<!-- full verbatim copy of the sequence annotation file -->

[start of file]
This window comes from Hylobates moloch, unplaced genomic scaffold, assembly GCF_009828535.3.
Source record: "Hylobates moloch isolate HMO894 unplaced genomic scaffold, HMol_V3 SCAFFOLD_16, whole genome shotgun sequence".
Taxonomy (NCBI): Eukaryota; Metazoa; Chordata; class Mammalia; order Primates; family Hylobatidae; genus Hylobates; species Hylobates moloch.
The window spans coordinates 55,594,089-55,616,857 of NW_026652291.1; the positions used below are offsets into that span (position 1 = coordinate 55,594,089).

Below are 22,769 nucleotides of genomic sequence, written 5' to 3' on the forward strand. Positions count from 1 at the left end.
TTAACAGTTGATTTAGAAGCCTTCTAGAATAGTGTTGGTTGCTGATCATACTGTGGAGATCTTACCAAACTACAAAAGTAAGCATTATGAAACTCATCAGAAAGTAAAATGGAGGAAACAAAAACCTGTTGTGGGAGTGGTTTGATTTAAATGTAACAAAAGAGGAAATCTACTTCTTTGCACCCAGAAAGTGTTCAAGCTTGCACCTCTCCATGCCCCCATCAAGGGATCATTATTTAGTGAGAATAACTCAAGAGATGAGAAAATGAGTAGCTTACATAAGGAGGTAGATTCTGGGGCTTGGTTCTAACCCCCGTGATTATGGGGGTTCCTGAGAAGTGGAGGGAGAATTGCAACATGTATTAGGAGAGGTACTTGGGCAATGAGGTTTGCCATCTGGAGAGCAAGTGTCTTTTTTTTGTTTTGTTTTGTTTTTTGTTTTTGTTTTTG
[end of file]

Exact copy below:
This window comes from Hylobates moloch, unplaced genomic scaffold, assembly GCF_009828535.3.
Source record: "Hylobates moloch isolate HMO894 unplaced genomic scaffold, HMol_V3 SCAFFOLD_16, whole genome shotgun sequence".
Taxonomy (NCBI): Eukaryota; Metazoa; Chordata; class Mammalia; order Primates; family Hylobatidae; genus Hylobates; species Hylobates moloch.
The window spans coordinates 55,594,089-55,616,857 of NW_026652291.1; the positions used below are offsets into that span (position 1 = coordinate 55,594,089).

Below are 22,769 nucleotides of genomic sequence, written 5' to 3' on the forward strand. Positions count from 1 at the left end.
TTAACAGTTGATTTAGAAGCCTTCTAGAATAGTGTTGGTTGCTGATCATACTGTGGAGATCTTACCAAACTACAAAAGTAAGCATTATGAAACTCATCAGAAAGTAAAATGGAGGAAACAAAAACCTGTTGTGGGAGTGGTTTGATTTAAATGTAACAAAAGAGGAAATCTACTTCTTTGCACCCAGAAAGTGTTCAAGCTTGCACCTCTCCATGCCCCCATCAAGGGATCATTATTTAGTGAGAATAACTCAAGAGATGAGAAAATGAGTAGCTTACATAAGGAGGTAGATTCTGGGGCTTGGTTCTAACCCCCGTGATTATGGGGGTTCCTGAGAAGTGGAGGGAGAATTGCAACATGTATTAGGAGAGGTACTTGGGCAATGAGGTTTGCCATCTGGAGAGCAAGTGTCTTTTTTTTGTTTTGTTTTGTTTTTTGTTTTTGTTTTTG